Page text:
Transportation goals extracted from the City of Walnut Creek General Plan 2025 (Walnut Creek, 2006) are listed in Table 5. Each of the transportation goals is reviewed to determine whether or not it is relevant to traffic signal management. Those that are relevant are then carried forward, along with any related objectives that are documented.
Source: City of Walnut Creek
Step 3b – Review Transportation Objectives
Some agencies adopt guiding principles or policies to explain the context within which their objectives are framed. In one agency's General Plan, numerous policies were described, intended to support each goal, and at the same time providing a mixture of objectives and contextual guidance. Each of these can then be assessed to determine whether or not they are relevant to traffic signal management.
The transportation policies established in the example General Plan, and an assessment of their relevance to traffic signal management, are contained in Table 6. These can be used to guide the description of traffic signal management objective in the next step.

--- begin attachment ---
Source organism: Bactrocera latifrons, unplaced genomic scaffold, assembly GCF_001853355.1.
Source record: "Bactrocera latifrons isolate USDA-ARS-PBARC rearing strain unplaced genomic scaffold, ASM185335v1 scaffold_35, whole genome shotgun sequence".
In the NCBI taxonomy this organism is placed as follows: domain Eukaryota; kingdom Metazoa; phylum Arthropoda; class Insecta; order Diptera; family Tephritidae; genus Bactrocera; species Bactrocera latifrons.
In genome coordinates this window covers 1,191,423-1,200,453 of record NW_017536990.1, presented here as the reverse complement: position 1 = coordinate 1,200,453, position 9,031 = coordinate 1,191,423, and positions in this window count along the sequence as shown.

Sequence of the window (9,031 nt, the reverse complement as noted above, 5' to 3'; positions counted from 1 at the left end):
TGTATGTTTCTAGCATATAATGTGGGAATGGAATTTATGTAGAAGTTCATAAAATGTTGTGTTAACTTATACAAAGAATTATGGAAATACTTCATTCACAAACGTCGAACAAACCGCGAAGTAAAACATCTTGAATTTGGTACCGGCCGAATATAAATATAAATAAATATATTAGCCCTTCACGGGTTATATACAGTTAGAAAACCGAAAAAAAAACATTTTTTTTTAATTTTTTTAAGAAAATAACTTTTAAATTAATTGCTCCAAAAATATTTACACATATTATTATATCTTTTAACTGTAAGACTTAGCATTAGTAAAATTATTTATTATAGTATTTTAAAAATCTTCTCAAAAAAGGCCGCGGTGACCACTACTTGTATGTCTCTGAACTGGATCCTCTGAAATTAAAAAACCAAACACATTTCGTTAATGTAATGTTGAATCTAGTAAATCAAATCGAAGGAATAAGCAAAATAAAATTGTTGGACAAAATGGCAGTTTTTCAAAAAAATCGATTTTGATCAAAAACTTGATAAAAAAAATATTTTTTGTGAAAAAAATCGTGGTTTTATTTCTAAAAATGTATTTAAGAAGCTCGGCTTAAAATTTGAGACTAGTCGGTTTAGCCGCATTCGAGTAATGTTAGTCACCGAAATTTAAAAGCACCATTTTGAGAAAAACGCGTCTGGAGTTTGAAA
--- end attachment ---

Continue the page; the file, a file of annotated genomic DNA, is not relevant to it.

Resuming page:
Some agencies have adopted objectives for the different departments (including public works, engineering, transportation, etc.). If this is the case, review and compile the Objectives that relate to the traffic signal system. If your agency doesn't have documented objectives from planning documents, then you will need to develop your own objectives for the signal system.
Source: City of Walnut Creek
Step 4 – Consolidate Objectives for Traffic Signal Management
Combine, review, and distill the Objectives developed in Step 2 and the Objectives from Step 3b. Now that you have described objectives that could be supported by your strategies, you should modify them and define them in a manner that is consistent with the transportation objectives identified in Step 3. These should be expressed in terms that would work for both the operator and the planner. Example TSMP objectives that have been derived using this process are contained in Table 7. For example, the TSMP objective of "operate traffic signal system at its maximum efficiency within the context of a balanced, multimodal operation, as described in current operational policies" was established to accommodate several of the agency's transportation objectives, namely: